Women Coders and the Workplace

Because of summer and my holiday schedule, I sort of missed several big news items in the tech world. So I have been spending the past few weeks catching up. The one story that most caught my attention is the infamous Google “manifesto”. That coupled with the events in Charlottesville, Virginia around the same period of time left me stunned.

Across this blog and my newsletter, I have a global audience covering over 50 countries. That means that there are a lot of different cultural, religious, and ethnic perspectives represented. And that is fine because the topics I cover live in the world of programming, enterprise software, developer communities, and inventors of the Internet that love self-driving potatoes.

However, this post will be none of those. I am going to do what everyone tells you not to do in business, which is make a political statement. I don’t think I am going too far out on a limb though when I say respect all people.

There are no asterisks or caveats. It is truly that simple. When your mindset is to respect all people, there is no animosity. Everything ugly and violent and destructive in this world stems from people turning away from this core belief. Conversely everything that is beautiful is rooted in coming together under the banner of love, trust, and respect.

This is especially true when it comes to the workplace. Not everyone is going to get along, but you have to treat each other as professionals that are every bit as deserving of respect as yourself. Everyone that progresses through the recruitment process and is hired into a company should be assumed by default to have the skills, experience, and attitude to do the job well.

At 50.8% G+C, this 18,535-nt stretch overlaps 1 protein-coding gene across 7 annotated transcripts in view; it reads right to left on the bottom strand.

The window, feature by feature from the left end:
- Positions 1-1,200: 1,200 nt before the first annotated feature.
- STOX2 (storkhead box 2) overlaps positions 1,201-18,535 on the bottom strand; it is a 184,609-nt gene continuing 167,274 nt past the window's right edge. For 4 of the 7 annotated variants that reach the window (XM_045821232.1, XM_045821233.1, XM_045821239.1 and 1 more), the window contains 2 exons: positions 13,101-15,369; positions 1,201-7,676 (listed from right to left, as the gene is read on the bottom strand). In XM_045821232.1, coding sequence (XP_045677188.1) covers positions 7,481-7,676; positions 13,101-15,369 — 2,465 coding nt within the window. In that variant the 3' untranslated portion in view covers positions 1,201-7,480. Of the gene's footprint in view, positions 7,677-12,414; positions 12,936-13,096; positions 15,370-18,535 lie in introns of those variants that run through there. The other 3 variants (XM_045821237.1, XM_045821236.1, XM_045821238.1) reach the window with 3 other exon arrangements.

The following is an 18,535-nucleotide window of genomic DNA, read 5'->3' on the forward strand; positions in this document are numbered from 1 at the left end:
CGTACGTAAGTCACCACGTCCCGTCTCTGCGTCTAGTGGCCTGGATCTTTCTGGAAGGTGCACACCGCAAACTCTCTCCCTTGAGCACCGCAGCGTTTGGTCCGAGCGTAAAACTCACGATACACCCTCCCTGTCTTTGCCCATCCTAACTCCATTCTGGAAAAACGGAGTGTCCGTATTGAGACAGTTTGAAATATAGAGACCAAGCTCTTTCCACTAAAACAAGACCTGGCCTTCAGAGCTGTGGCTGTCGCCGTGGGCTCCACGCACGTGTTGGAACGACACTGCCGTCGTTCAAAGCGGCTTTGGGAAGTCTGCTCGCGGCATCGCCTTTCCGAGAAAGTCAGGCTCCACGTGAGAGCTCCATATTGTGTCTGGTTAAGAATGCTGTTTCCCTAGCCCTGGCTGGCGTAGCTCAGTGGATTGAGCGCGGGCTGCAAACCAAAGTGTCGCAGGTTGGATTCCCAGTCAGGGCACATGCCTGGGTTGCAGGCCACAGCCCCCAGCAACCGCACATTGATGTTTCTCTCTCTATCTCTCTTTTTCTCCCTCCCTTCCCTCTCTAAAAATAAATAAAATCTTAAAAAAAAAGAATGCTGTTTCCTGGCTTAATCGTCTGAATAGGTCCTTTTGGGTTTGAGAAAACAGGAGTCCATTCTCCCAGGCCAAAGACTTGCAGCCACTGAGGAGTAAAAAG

The experiences of women programmers however tell a very different story. Women are constantly barraged by negative comments and questions about their ability. Despite ample evidence that women are equally capable to men in technical roles, women still have to defend themselves as every bit as competent as their male colleagues even when they more experience.

One of the things that I have enjoyed in the companies I have worked for is the active support for diversity and inclusion. When you have a more diverse workplace, you encourage more innovative solutions, you foster greater empathy, and teams are more open to outsiders and external ideas. It’s an organizational win-win.

If we take the default position that we are all worthy and capable, we can focus more on our jobs, ship more code, and be more awesome. While the diversity challenge may not be completely solved in the tech industry anytime soon, we can all do our part by living by a personal “Be Nice” policy.

How is your organization evolving to address the question of diversity? What do you think moves the needle for inviting more women into technical roles?

How to handle constant jokes from senior coworkers and manager dissing your competence and gender?


Good thoughts here if you work in an unwelcoming environment…

We help IT leaders in enterprises solve the cultural challenges involved in digital transformation and move towards a community based culture that delivers innovation and customer value faster. Learn more about our work here.

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